What's the difference between an AR-2 and A-File?
The AR-2 and A-Files are two types of records that emerged as a result of the Alien Act of 1940, requiring alien registration. Alien (non-citzen) registration has been required at various periods our nation's history since 1798, typically in times of war or impending war. Registrations also occurred in the twentieth century, the Registry Act of 1929, the Enemy Alien registration during WWI and the Alien registrations during WWII. These more recent alien registration records provide rich genealogical detail of great benefit to those researching immigrant ancestors in the twentieth century, at a time when modern records are scarce.
Amid the threat of war before WWII, the Alien Act of 1940 required non-citizen aliens living in the U.S. to register with the local post office, and immigrants over the age of 14 just arriving, completed a two-page form and were fingerprinted, their alien registration number then forwarded to immigration services. A receipt form was later mailed to the alien, confirming his or her registration: in effect, the first "green card" (although the color was white.
Confusing to some researchers is making the distinction between the two types of records generated: the AR-2 Form and A-File. The difference is described as follows, from the U.S. Citizenship and Immigration Service (USCIS) website:
- AR-2 - Alien Registration Forms apply to those registering between 1 August 1940 to 31 March 1944
AR-2 files were microfilmed and the originals destroyed; however, the USCIS maintains this microfilm containing nearly 6 million Alien Registration Forms (AR-2). The microfilmed forms are technically not part of the A-File series. Immigrants who registered between 1940 and 1944 will have an A-number below 8 million (A8000000) and an Alien Registration Form on microfilm, but unless their case re-opened after 1944 they will have no A-file. Cases were reopened for those seeking naturalization, for example. The information contained is a snapshot in time of these immigrants, in terms of personal detail.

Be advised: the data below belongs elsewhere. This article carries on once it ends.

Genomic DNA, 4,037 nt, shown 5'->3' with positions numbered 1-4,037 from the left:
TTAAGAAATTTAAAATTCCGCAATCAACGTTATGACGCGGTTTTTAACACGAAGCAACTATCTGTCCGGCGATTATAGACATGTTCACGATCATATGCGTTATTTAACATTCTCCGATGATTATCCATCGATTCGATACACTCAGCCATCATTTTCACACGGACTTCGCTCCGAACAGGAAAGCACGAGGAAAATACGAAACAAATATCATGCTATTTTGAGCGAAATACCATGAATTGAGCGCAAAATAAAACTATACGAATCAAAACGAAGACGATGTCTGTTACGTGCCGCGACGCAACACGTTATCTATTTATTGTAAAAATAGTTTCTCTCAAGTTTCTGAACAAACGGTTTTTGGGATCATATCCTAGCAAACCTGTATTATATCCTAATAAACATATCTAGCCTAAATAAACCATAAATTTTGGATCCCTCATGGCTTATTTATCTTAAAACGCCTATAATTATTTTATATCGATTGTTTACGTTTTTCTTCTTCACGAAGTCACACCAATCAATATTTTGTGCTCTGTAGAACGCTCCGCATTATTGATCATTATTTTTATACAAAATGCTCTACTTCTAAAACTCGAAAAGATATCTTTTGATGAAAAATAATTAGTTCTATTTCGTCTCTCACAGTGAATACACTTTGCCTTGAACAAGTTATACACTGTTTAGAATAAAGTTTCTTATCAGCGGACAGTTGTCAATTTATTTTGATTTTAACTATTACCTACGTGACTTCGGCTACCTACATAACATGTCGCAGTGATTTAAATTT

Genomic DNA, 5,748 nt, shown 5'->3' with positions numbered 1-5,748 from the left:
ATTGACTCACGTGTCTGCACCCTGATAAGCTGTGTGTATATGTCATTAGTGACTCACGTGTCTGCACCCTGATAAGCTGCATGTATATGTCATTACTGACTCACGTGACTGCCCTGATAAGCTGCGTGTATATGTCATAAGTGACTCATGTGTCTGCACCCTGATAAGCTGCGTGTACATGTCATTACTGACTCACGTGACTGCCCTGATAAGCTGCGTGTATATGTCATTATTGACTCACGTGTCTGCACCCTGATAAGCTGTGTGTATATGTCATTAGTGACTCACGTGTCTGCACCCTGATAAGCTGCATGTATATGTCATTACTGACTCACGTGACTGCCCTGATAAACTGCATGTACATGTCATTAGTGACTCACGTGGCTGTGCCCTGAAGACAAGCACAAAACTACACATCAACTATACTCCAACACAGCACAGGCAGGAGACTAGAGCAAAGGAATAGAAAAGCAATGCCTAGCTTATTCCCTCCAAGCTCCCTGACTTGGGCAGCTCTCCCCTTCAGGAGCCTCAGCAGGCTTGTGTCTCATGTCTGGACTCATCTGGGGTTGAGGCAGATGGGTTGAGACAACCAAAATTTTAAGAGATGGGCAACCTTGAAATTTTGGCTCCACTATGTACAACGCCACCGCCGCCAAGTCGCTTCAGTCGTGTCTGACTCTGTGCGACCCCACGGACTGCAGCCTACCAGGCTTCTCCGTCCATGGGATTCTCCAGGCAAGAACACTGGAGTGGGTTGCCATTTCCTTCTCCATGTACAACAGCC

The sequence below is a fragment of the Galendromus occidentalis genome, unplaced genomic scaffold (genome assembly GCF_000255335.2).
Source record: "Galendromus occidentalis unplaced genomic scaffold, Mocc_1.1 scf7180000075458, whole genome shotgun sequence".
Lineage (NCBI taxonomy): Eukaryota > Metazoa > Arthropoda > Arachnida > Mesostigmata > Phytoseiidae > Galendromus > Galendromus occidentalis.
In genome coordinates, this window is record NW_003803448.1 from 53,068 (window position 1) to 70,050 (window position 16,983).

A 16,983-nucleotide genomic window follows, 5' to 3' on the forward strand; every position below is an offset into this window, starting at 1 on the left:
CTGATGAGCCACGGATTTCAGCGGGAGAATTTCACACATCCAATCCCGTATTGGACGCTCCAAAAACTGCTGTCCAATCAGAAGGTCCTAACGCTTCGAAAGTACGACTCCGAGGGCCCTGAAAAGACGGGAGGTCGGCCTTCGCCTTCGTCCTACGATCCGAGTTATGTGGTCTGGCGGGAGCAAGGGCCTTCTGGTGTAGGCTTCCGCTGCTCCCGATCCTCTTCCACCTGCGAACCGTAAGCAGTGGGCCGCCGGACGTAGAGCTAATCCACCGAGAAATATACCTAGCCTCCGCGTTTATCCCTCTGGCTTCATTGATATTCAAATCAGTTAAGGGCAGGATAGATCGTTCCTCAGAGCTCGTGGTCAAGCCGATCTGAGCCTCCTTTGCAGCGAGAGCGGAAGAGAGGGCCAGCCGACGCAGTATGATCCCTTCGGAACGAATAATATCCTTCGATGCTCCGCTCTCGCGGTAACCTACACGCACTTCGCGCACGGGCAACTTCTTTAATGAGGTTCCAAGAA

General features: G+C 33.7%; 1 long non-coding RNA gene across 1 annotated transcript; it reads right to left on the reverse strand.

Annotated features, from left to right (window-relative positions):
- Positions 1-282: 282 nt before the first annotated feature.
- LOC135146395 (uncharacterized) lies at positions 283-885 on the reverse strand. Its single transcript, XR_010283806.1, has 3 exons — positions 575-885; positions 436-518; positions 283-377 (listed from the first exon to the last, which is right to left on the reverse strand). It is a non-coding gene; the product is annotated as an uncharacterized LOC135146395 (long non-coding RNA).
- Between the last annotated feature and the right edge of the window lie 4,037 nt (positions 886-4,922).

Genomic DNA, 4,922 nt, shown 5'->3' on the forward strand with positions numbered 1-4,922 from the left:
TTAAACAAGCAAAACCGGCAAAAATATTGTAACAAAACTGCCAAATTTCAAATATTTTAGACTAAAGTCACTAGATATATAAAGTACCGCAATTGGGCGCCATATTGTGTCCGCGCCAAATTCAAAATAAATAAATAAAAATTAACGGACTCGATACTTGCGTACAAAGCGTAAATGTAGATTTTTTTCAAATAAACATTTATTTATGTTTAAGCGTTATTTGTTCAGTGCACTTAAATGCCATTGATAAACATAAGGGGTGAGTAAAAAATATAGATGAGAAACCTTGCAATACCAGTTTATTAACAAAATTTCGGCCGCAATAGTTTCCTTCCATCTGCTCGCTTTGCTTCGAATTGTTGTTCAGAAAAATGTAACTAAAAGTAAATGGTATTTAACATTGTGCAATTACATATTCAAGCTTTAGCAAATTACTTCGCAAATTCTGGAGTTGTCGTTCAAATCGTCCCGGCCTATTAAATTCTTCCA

- A-Files - Alien Registration Files apply to those registering between 1 April 1944 to 1 May 1951.
A-Files contained all records of any active case of an immigrant not yet naturalized. Upon naturalization all records were moved to a consolidated C-File and the A-File ceased to exist. The value of these files is the modern-day documents they contain, including visas, photographs, applications, affidavits, correspondence, and more.
Of the more than 60 million case files collected, those numbered below 8 million are said to be the "oldest fraction" of A-Files on record. Access to both the AR-2 Form and A-File records is available through the USCIS Genealogy Program, for a moderately-priced fee.
Only A-Files numbered below 8 million may be requested via a Genealogy Record Request. A-Files numbered 8 million and above must be requested via the USCIS Freedom of Information and Privacy Act Program.
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